True. However, not everyone is a single, young professional willing to pack up and start a life elsewhere. And people think about taxes waaaay less than in the world of RFD.

Thankfully I can't vote in Canada yet as I have no idea which of these 3 terrible leaders/parties I'd vote for in Ontario...
Deal Addict
User avatar
May 24, 2008
3211 posts
1107 upvotes
Toronto
EugW wrote:
May 6th, 2014 12:15 pm
It's also comparative taxation across provinces that's important.

But when taxes do increase, after a certain point people balk and vote for somebody else to reign in taxes. We've already seen a big climb in the polls for the provincial PC party which puts them in the lead, despite the fact Hudak himself is the most disliked leader of the three.
And you think that is just because of taxes? We don't really know the true correlation here, do we? Besides, that is just one poll early in the campaign. I'd be worried if I were Hudak, because momentum early is usually not a good thing.
Deal Addict
Nov 24, 2004
3858 posts
516 upvotes
Toronto
florch wrote:
May 6th, 2014 11:15 am
High income earners don't take more from society, they give more to society. They earn more because they produce more. They sacrificed and risked more, and if they're successful they earn more. But they take only the same as everyone else.
This kind of statement, like "a rising tide lifts all boats", is pithy but IMO idealistic and easy to refute. The idea that all high-income earners give more to society than they take -- that they produce more, that this is because of sacrifice and risk -- is a blanket statement that may hold true in some cases (e.g., entrepreneurs) but is demonstrably untrue in a huge number of others.
Deal Expert
Mar 23, 2009
17015 posts
3870 upvotes
Toronto
Little Tim wrote:
May 6th, 2014 12:35 pm
And you think that is just because of taxes?
Of course not. But it's undoubtedly a significant component. Some of the centre-right are getting very nervous with Liberals' platform, since it's essentially an NDP platform.

In fact, the right leaning National Post claims the Wynne budget is even more "generous" than Bob Rae's budget back in the day. Whether that's true or not is not certain, but either way, it's an alarm bell that some centrists are going to heed.
Sr. Member
Apr 6, 2007
506 posts
59 upvotes
Little Tim wrote:
May 6th, 2014 12:33 pm
First of all, relax - take a deep breath - exhaaaaaaaaaaale... Now, doesn't that feel better? :)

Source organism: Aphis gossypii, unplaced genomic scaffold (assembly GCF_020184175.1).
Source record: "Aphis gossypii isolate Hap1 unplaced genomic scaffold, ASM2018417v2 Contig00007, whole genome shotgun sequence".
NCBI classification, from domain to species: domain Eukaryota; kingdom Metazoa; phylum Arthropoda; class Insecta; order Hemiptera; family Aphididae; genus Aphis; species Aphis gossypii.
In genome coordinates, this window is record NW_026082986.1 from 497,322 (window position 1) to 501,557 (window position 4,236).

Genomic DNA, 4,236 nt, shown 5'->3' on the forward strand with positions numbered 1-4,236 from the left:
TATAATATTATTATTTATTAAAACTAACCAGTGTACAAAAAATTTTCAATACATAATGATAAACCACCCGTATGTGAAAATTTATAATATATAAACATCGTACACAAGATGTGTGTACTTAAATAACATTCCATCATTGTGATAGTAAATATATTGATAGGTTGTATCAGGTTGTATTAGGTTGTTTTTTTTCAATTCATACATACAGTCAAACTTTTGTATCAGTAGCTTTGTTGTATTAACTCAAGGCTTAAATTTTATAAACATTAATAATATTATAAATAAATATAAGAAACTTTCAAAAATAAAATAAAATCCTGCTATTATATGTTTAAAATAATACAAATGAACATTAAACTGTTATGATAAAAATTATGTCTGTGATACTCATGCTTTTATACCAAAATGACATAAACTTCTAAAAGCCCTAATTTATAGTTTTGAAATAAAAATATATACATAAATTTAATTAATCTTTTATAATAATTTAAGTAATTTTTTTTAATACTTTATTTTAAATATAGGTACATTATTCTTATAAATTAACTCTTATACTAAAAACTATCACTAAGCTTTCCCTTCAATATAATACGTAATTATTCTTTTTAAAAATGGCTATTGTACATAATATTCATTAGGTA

Secondly, the world has never seen a capitalist country. Neither has there ever been such a thing as a socialist (or communist for that matter) country on this planet. These are theoretical constructs that have never actually been realized. The type of societal/economic system we have in North America is deeply regulated with very little in the form of true free markets. There's taxes, there's consumer protection, there's competition bureaus, there's environmental legislation, there's labour laws, there's protection of intellectual property etc. If anything I would argue that the US and Canada are tilting more towards socialism than capitalism if those are seen as two extremes on a spectrum. What is usually referred to as socialist/communist countries are really nothing more than straight dictatorships and have nothing to do with the actual theory of socialism or communism.

In addition to getting your terminology straight I would urge you to actually read posts before you respond to them. You can for example do that while you're taking that deep breath! :) I never said that tax rate would NOT factor into the decision by a corporation or individual to settle somewhere. What I said is that tax rate or the overall financial package (tax credits for example) is just one of many factors. My point still stands and that is that I have yet to see evidence that tax rate on its own is enough to cause a mass exodus in or out of any economic area - at least for any sustained economic benefit to that area. Ireland used to be the golden child of all right-wingers when they used low tax rates to lure corporations to the fair island, but many of the jobs that were created were low paying, call centre type jobs and as we all know, the entire house of cards soon collapsed spectacularly.